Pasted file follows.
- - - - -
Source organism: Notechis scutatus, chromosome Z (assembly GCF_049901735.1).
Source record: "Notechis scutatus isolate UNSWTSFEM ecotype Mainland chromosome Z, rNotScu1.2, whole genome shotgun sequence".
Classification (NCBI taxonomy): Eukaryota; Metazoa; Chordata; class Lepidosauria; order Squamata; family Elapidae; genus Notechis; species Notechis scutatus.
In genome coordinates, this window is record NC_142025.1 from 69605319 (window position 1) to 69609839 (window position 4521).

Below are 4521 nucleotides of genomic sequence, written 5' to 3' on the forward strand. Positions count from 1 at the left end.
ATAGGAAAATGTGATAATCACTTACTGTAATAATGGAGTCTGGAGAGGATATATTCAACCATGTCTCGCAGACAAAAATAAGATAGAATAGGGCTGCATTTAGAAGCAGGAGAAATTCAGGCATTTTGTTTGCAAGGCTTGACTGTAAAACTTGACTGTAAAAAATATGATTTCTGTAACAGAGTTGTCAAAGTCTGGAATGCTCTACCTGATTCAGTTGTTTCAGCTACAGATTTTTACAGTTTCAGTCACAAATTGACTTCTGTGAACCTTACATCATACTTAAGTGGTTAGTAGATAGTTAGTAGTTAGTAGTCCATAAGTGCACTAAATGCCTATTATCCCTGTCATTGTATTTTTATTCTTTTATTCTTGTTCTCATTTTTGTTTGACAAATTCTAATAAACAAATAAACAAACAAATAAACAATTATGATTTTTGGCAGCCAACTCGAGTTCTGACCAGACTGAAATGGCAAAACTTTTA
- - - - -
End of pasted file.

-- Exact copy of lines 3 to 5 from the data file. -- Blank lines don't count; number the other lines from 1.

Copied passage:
Classification (NCBI taxonomy): Eukaryota; Metazoa; Chordata; class Lepidosauria; order Squamata; family Elapidae; genus Notechis; species Notechis scutatus.
In genome coordinates, this window is record NC_142025.1 from 69605319 (window position 1) to 69609839 (window position 4521).

Below are 4521 nucleotides of genomic sequence, written 5' to 3' on the forward strand. Positions count from 1 at the left end.